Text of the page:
Data breach class actions cases in 2013, 2014, and 2015: the problem of “standing”

imgres-1Several class actions have been filed in recent years against companies that had their database compromised as a consequence of a data breach. The class usually consists of consumers whose information was stolen in the breach. The problem that plaintiffs have faced in the majority of these actions is lack of standing. Indeed, in most cases, it has not been possible to demonstrate that the breach had caused a damage to those consumers. An increased risk of identity fraud is not sufficient to ground standing. In 2013, the Supreme Court held that increased risk of identity fraud following a data breach is not enough to give standing and “threatened injury must be certainly impending to constitute injury in fact.” Clapper v. Amnesty International USA, 133 S. Ct. 1138 (2013).

The Clapper progeny has more or less kept out of courts, consumers who seek redress from a data breach but could not prove an injury.

2013 cases

Clapper v. Amnesty International USA, 133 S. Ct. 1138 (2013), holding that increased risk of identity fraud following a data breach is not enough to give standing and “threatened injury must be certainly impending to constitute injury in fact.”

2014 cases

Tierney v. Advocate Health & Hospitals Corp., No. 13 CV 6237, 2014 WL 5783333 (N.D. Ill. Sept. 4, 2014).

Remijas v. Neiman Marcus Grp., LLC,  No. 14 C 1735, 2014 WL 4627893 (N.D. Ill. Sept. 16, 2014) – – reversed, see Remijas v. Neiman Marcus Grp., LLC.794 F.3d 688 (7th Cir. 2015), below.

Lewert v. P.F. Chang’s China Bistro, Inc., No. 14 CV 4787, 2014 WL 7005097 (N.D. Ill. Dec. 10, 2014).

In every one of these 2014 cases, following Clapper v. Amnesty International USA, the court held that standing is denied when the only injury is an increased risk of identity fraud following a data breach because that  is not an “injury in fact”.

2015 cases

– In re Zappos.com, Inc., 108 F. Supp. 3d 949, at *4 (D. Nev. 2015).

– Fernandez v. Leidos, Inc.,  2015 WL 5095893, at *7 (E.D. Cal. Aug. 28, 2015).

Green v. eBay, Inc., 2015 WL 2066531, at *3-6 (E.D. La. May 4, 2015).

In re Horizon Healthcare Servs. Data Breach Litig., 2015 WL 1472483, at *6 (D.N.J. Mar. 31, 2015).

Storm v. Paytime, Inc., 90 F. Supp. 3d 359, 364-68 (M.D. Pa. 2015).

Peters v. St. Josephs Corp., 74 F. Supp. 3d 847, 854-56 (S.D. Tex. 2015).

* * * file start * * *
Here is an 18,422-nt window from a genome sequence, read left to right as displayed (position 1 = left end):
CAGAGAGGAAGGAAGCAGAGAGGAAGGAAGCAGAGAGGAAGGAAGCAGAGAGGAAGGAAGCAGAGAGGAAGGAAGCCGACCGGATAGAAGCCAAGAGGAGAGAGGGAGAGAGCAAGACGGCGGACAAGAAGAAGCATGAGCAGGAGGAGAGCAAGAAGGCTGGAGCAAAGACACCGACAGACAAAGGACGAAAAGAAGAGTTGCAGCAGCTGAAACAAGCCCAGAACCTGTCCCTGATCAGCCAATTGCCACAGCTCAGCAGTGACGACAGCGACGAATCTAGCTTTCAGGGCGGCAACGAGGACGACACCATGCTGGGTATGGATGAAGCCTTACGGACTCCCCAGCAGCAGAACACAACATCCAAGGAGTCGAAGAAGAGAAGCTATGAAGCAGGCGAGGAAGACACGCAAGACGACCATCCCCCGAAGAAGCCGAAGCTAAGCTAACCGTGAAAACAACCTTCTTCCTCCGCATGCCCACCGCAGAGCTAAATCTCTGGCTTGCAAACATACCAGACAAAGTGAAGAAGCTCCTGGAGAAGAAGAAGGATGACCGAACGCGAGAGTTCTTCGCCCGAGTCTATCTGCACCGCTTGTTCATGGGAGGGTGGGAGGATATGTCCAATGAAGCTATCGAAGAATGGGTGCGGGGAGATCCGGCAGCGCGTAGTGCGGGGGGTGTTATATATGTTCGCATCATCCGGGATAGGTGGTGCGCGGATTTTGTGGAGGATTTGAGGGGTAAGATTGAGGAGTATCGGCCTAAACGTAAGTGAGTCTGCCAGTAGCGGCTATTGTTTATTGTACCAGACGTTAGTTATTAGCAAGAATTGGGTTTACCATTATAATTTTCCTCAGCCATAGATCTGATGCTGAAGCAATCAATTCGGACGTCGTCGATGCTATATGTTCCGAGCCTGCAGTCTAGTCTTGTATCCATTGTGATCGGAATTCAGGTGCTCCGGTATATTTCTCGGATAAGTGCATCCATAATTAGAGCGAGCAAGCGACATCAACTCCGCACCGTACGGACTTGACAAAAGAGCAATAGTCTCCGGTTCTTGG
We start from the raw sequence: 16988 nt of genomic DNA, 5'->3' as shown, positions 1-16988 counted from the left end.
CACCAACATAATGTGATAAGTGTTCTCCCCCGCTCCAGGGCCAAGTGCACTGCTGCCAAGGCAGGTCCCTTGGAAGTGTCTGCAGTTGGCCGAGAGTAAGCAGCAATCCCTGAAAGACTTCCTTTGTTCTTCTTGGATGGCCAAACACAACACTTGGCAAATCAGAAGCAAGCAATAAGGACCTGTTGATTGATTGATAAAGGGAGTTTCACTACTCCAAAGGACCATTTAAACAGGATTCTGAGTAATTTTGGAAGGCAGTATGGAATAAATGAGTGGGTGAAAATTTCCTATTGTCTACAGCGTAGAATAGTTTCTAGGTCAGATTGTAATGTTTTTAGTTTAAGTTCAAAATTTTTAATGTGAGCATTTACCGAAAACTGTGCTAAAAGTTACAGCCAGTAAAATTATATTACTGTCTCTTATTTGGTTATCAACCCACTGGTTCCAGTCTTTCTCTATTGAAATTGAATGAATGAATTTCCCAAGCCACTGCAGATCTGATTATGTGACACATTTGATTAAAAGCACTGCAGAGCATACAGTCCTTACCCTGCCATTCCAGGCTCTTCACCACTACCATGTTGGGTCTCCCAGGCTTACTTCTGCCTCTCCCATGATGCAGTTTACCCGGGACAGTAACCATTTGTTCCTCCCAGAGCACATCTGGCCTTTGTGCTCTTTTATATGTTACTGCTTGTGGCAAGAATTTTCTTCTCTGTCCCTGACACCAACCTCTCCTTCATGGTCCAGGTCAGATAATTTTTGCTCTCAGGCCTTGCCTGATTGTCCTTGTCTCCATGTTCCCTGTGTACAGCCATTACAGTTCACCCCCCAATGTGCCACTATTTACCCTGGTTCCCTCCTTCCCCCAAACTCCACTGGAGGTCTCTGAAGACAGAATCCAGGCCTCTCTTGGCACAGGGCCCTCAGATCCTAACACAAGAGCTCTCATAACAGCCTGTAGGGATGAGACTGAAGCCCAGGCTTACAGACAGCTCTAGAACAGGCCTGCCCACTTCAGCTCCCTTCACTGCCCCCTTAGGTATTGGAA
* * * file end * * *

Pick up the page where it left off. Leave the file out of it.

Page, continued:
In every one of these cases, again following Clapper v. Amnesty International USA, the court rejects standing based on an alleged increased risk of identity fraud. The plaintiff must show that the misuse of data is imminent to obtain standing.

Fly in the face of the majority, in Remijas v. Neiman Marcus Grp., LLC. 794 F.3d 688 (7th Cir. 2015), the court granted standing to plaintiffs based on substantial risk that they could be harmed in the future by the data breach. The court found that plaintiff does not necessarily have to allege that their personal information has been misused.  “Clapper does not, as the district court thought, foreclose any use whatsoever of future injuries to support Article III standing.” Citing In re Adobe Sys., Inc. Privacy Litig., 66 F. Supp. 3d 1197, 1214 (N.D. Cal. 2014), the Court found that it was “plausible to infer that the plaintiffs have shown a substantial risk of harm from the Neiman Marcus data breach.” Also, the court held that mitigation expenses plaintiffs incurred also qualify as an injury, in fact, relying on the First Circuit’s 2011 decision in Anderson v. Hannaford Bros. Co. 659 F.3d 151, 162 (1st Cir. 2011). It was reasonable for plaintiffs to purchase credit monitoring after being notified that their payment card information was at risk. In fact, the defendant itself offered that for one-year to their customers of Jan 2013/Jan 2014.

 

For more information, Francesca Giannoni-Crystal

 

For a comparison with the situation in Europe, read here, here and read Allyson Haynes Stuart,

A Tale of Two Data Privacy Actions: What Constitutes Harm in the US and EU?

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